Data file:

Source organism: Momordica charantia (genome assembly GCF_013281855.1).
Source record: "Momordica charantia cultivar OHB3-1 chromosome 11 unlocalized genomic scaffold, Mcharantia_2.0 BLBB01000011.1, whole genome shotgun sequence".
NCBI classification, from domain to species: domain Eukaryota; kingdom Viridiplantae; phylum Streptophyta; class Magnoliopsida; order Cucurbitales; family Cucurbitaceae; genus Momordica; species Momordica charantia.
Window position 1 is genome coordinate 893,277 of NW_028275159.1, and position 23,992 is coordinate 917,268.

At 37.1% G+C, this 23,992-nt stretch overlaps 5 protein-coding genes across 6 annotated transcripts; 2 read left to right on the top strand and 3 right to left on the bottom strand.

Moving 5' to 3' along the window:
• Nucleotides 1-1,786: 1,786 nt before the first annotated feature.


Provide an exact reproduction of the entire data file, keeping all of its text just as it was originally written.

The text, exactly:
Source organism: Momordica charantia (genome assembly GCF_013281855.1).
Source record: "Momordica charantia cultivar OHB3-1 chromosome 11 unlocalized genomic scaffold, Mcharantia_2.0 BLBB01000011.1, whole genome shotgun sequence".
NCBI classification, from domain to species: domain Eukaryota; kingdom Viridiplantae; phylum Streptophyta; class Magnoliopsida; order Cucurbitales; family Cucurbitaceae; genus Momordica; species Momordica charantia.
Window position 1 is genome coordinate 893,277 of NW_028275159.1, and position 23,992 is coordinate 917,268.

At 37.1% G+C, this 23,992-nt stretch overlaps 5 protein-coding genes across 6 annotated transcripts; 2 read left to right on the top strand and 3 right to left on the bottom strand.

Moving 5' to 3' along the window:
• Nucleotides 1-1,786: 1,786 nt before the first annotated feature.